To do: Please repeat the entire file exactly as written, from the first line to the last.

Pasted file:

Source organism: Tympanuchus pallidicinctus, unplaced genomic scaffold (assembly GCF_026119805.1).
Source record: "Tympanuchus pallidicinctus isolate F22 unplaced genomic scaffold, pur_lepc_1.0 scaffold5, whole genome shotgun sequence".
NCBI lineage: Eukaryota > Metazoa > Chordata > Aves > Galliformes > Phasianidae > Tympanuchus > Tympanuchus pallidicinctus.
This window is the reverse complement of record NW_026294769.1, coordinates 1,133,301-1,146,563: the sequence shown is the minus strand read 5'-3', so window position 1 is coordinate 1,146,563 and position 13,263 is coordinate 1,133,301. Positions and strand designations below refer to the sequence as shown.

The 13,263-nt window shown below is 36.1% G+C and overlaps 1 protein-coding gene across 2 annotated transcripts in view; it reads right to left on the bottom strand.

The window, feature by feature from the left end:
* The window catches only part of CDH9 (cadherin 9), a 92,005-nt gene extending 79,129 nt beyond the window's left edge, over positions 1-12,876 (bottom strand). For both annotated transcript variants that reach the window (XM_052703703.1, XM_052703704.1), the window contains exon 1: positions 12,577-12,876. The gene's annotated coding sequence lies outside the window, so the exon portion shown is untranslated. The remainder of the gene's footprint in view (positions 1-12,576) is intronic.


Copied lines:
Source organism: Tympanuchus pallidicinctus, unplaced genomic scaffold (assembly GCF_026119805.1).
Source record: "Tympanuchus pallidicinctus isolate F22 unplaced genomic scaffold, pur_lepc_1.0 scaffold5, whole genome shotgun sequence".
NCBI lineage: Eukaryota > Metazoa > Chordata > Aves > Galliformes > Phasianidae > Tympanuchus > Tympanuchus pallidicinctus.
This window is the reverse complement of record NW_026294769.1, coordinates 1,133,301-1,146,563: the sequence shown is the minus strand read 5'-3', so window position 1 is coordinate 1,146,563 and position 13,263 is coordinate 1,133,301. Positions and strand designations below refer to the sequence as shown.

The 13,263-nt window shown below is 36.1% G+C and overlaps 1 protein-coding gene across 2 annotated transcripts in view; it reads right to left on the bottom strand.

The window, feature by feature from the left end:
* The window catches only part of CDH9 (cadherin 9), a 92,005-nt gene extending 79,129 nt beyond the window's left edge, over positions 1-12,876 (bottom strand). For both annotated transcript variants that reach the window (XM_052703703.1, XM_052703704.1), the window contains exon 1: positions 12,577-12,876. The gene's annotated coding sequence lies outside the window, so the exon portion shown is untranslated. The remainder of the gene's footprint in view (positions 1-12,576) is intronic.